Building Local Capacity One Indicator at a Time

Donald Harbick, Project Director, and Dr. Paul Waibale, Deputy Project Director
Building Local Capacity Project, South Africa

As project leaders, we have to make administrative as well as strategic decisions by reviewing a range of data and information. A key source of our information is the Performance Monitoring Plan (PMP) and other project data like finance data, service delivery data, etc. While many health service projects do a good job of reporting on their project’s progress, project managers do not always have or take the time to analyze what the performance trends mean for the project’s future course.

Project management teams often think of monitoring data as the M&E team’s domain. This is not the case with us. We, at the Building Local Capacity (BLC) Project, have a different approach. We use performance trends to inform discussions about the progress and future focus of the project, our partners, and our continued work in Southern Africa. Indeed, we see our work as a continual arc of “plan, do, document, and share,” and our technical advisors work closely with our M&E and communications teams to engage in this process.

We want to share four recommendations with other project leadership teams that wish to more fully exploit the power of data to inform their project management and to effectively tell their projects’ stories. These are our recommended practices:

  1. Periodically review performance trends. Identify a set of 10 core performance indicators, ratios, and proportions as a set of project well-being indicators and review these on a quarterly basis. During these reviews, we have found it useful to discuss the trends we see. If we are underperforming, we discuss why this might be, and what we can or should do to correct course, including adjusting targets. We also look to see where we are on track or over-performing and we celebrate the successes and reflect on the lessons of what we are doing that works.
  2. Visualize your data, because a visual speaks a thousand words. Data tables are boring. Our creative M&E team develops simple infographics to show how the project has progressed on select indicators. They use free software to develop an infographic of the project’s quarterly progress. As project leaders, we find that appealing visuals are easy to communicate to a wide range of audiences.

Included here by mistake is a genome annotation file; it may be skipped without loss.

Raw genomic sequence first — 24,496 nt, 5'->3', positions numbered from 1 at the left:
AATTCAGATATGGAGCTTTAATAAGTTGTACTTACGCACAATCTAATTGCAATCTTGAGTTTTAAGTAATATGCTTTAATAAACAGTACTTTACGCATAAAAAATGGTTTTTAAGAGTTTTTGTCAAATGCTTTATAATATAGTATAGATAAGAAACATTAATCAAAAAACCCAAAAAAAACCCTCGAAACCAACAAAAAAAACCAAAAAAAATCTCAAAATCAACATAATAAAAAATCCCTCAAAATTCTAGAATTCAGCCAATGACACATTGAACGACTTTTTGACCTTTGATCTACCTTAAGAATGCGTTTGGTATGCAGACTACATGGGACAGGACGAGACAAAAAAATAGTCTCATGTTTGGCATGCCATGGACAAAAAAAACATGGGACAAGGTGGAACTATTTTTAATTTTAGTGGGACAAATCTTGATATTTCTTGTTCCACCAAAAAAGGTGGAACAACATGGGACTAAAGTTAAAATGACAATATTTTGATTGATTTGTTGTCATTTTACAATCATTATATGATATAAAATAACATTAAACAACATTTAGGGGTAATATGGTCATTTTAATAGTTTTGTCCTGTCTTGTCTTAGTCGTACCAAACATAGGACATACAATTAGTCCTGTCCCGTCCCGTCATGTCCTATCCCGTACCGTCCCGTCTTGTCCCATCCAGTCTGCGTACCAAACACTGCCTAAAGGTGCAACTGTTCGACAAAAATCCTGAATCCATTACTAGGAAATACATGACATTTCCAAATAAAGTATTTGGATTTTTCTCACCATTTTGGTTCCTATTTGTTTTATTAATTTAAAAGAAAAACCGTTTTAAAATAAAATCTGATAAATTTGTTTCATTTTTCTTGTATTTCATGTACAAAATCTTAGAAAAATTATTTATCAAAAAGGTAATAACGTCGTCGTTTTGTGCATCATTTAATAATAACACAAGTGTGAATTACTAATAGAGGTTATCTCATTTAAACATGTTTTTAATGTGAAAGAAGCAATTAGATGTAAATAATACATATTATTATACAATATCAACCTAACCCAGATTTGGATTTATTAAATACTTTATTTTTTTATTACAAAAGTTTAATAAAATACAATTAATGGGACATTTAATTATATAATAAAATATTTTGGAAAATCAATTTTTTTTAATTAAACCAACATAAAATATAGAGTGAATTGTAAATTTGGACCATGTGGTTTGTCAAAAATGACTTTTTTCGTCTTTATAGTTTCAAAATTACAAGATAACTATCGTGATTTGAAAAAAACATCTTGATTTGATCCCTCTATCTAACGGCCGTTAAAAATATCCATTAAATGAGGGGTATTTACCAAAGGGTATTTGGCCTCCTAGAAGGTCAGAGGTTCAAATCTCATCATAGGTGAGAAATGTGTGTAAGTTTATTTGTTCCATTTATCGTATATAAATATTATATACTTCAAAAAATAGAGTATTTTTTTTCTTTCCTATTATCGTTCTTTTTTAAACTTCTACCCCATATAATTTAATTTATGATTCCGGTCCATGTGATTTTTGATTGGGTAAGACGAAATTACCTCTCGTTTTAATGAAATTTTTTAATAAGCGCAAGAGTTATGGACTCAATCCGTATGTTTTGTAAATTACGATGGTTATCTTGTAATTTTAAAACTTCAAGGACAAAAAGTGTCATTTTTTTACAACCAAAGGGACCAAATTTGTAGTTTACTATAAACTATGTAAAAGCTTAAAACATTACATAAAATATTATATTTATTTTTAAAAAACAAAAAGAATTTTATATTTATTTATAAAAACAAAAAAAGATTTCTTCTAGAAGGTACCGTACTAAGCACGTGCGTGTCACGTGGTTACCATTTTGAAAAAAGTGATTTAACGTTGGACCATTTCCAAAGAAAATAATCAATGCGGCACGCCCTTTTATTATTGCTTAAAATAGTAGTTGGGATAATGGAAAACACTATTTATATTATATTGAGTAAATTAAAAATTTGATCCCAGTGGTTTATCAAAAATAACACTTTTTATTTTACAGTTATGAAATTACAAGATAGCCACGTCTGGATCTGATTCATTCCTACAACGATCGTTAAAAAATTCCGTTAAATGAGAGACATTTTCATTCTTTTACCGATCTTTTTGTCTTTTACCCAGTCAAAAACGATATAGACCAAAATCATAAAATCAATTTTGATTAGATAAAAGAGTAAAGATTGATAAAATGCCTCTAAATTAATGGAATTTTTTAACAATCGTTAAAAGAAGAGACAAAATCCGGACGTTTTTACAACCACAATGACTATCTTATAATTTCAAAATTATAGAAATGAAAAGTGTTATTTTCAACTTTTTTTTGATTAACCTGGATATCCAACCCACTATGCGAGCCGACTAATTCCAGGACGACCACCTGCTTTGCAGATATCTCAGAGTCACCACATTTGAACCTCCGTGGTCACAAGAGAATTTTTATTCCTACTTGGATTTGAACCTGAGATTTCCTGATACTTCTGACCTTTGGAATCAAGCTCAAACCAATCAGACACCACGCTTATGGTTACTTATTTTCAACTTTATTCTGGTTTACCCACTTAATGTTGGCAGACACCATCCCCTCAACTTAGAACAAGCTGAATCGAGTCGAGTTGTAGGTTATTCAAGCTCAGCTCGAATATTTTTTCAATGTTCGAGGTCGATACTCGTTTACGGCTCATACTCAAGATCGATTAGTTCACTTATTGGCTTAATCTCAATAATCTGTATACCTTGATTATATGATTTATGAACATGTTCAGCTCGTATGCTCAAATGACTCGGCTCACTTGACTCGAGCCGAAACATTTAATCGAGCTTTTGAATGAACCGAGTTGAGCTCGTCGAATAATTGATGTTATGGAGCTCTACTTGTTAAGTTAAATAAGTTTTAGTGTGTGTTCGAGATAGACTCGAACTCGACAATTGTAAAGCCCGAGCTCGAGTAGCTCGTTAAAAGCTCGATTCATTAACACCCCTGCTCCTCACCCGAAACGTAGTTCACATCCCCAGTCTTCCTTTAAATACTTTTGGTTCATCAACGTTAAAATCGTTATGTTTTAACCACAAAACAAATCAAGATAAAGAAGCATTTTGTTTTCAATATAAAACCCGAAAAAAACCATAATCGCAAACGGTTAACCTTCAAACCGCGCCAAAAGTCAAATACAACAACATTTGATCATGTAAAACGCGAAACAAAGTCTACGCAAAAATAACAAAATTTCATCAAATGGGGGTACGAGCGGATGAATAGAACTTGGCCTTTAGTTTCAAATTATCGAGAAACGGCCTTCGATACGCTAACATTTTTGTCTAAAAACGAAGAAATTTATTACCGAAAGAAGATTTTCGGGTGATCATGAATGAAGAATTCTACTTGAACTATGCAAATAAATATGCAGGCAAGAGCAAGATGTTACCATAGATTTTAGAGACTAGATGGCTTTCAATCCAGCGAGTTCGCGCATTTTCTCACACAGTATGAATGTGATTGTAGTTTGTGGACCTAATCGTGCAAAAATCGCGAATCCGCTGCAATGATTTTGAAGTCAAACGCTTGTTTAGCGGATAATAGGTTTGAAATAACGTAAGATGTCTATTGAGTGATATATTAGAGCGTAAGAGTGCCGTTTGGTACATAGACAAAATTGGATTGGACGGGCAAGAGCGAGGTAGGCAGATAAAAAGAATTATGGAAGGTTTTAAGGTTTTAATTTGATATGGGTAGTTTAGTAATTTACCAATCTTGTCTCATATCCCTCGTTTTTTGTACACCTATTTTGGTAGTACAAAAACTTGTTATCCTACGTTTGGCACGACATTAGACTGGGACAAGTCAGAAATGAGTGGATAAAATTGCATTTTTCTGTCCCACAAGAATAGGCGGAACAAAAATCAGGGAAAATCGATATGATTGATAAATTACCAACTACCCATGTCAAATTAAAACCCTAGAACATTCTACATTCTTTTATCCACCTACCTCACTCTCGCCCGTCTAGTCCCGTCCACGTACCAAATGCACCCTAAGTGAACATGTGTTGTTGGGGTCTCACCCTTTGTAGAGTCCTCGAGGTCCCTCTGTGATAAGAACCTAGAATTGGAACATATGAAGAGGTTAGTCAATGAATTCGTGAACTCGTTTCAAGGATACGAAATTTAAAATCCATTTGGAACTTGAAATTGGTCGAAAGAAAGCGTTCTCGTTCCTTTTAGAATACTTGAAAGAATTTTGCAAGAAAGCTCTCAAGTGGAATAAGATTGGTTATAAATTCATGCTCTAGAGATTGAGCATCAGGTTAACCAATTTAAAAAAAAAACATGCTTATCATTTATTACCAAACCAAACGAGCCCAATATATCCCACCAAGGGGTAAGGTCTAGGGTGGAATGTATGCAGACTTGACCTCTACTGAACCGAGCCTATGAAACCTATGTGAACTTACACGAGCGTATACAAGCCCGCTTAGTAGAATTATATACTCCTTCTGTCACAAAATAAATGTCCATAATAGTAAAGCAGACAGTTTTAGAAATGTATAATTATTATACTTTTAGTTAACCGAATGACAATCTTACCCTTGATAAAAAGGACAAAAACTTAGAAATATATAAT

3. Tell your project’s story with multiple sources of data. Our technical and M&E teams collect anecdotes during their monitoring trips and share them with the communications team, who develop success stories on a regular basis. We find that combining project data with success stories is a powerful way to touch the minds and hearts of our audience.
  4. Identify so-what questions and develop a plan to address them. These are important questions for projects to ask ourselves. We are building the capacity of local organizations in Southern Africa so they can be resilient and sustainable. But how will we know when we get there? We discuss the limitations of the indicators that we collect and ways in which the project can collect additional data that will help communicate successes and lessons learned.

At the BLC Project, we continue to look for ways to use our project data so we can think and act strategically. Recently, we brought together our technical advisors and our M&E staff to look at how data can help us be curious and creative. We looked at performance trends and talked about what the data can and cannot tell us. We divided into groups and did simulated exercises of crises that we can solve using data. This one-day workshop, facilitated by the Center for Leadership and Management’s Director for M&E and Research, also helped us identify our data, monitoring, evaluation, and data visualization gaps.

At the LMG Project, we applaud project leaders who use performance and other data during management reviews and for course correction, evaluation, and learning. We consider this a “management best practice.” If you are a project director who applies this practice, we want to hear from you. Please share your experience with us

Also in this edition:

Performance Management Plan Development Experience and Lessons Learned by Dr. Ataullah Saeedzai

Capturing In-Country Specifics and Inter-Country Diversity in a Global PMP: Approaches and lessons by Meghan Guida and Dr. Reshma Trasi

Data for Design: Using Data to Improve the Virtual Leadership Development Program by Mariah Boyd-Boffa, Elizabeth Duncan McLean, and Dr. Reshma Trasi